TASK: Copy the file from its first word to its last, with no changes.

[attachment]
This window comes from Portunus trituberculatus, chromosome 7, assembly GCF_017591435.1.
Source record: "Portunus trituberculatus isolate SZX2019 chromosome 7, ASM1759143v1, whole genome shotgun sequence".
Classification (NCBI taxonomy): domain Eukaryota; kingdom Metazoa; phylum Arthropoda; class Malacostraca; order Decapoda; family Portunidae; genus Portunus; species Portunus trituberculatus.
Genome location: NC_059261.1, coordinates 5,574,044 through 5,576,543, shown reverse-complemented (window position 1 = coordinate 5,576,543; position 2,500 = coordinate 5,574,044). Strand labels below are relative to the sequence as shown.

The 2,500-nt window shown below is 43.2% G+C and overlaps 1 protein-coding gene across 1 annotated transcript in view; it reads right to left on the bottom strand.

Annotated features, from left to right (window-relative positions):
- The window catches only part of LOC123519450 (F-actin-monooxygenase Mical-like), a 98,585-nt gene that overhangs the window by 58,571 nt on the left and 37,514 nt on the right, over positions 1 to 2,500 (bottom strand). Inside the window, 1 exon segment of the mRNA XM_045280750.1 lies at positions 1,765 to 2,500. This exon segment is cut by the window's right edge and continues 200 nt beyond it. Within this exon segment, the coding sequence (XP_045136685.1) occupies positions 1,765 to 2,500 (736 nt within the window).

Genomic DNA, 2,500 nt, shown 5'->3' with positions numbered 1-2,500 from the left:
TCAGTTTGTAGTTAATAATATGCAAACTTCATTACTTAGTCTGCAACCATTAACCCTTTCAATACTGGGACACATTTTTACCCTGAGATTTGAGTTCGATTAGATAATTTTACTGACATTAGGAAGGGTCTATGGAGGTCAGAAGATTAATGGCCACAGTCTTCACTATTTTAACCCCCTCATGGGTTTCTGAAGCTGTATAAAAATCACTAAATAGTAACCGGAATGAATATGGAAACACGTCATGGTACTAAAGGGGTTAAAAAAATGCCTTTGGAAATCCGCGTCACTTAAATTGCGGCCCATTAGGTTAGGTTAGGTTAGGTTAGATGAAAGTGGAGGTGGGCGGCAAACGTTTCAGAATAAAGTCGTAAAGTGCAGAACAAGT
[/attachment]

This window comes from Portunus trituberculatus, chromosome 7, assembly GCF_017591435.1.
Source record: "Portunus trituberculatus isolate SZX2019 chromosome 7, ASM1759143v1, whole genome shotgun sequence".
Classification (NCBI taxonomy): domain Eukaryota; kingdom Metazoa; phylum Arthropoda; class Malacostraca; order Decapoda; family Portunidae; genus Portunus; species Portunus trituberculatus.
Genome location: NC_059261.1, coordinates 5,574,044 through 5,576,543, shown reverse-complemented (window position 1 = coordinate 5,576,543; position 2,500 = coordinate 5,574,044). Strand labels below are relative to the sequence as shown.

The 2,500-nt window shown below is 43.2% G+C and overlaps 1 protein-coding gene across 1 annotated transcript in view; it reads right to left on the bottom strand.

Annotated features, from left to right (window-relative positions):
- The window catches only part of LOC123519450 (F-actin-monooxygenase Mical-like), a 98,585-nt gene that overhangs the window by 58,571 nt on the left and 37,514 nt on the right, over positions 1 to 2,500 (bottom strand). Inside the window, 1 exon segment of the mRNA XM_045280750.1 lies at positions 1,765 to 2,500. This exon segment is cut by the window's right edge and continues 200 nt beyond it. Within this exon segment, the coding sequence (XP_045136685.1) occupies positions 1,765 to 2,500 (736 nt within the window).

Genomic DNA, 2,500 nt, shown 5'->3' with positions numbered 1-2,500 from the left:
TCAGTTTGTAGTTAATAATATGCAAACTTCATTACTTAGTCTGCAACCATTAACCCTTTCAATACTGGGACACATTTTTACCCTGAGATTTGAGTTCGATTAGATAATTTTACTGACATTAGGAAGGGTCTATGGAGGTCAGAAGATTAATGGCCACAGTCTTCACTATTTTAACCCCCTCATGGGTTTCTGAAGCTGTATAAAAATCACTAAATAGTAACCGGAATGAATATGGAAACACGTCATGGTACTAAAGGGGTTAAAAAAATGCCTTTGGAAATCCGCGTCACTTAAATTGCGGCCCATTAGGTTAGGTTAGGTTAGGTTAGATGAAAGTGGAGGTGGGCGGCAAACGTTTCAGAATAAAGTCGTAAAGTGCAGAACAAGT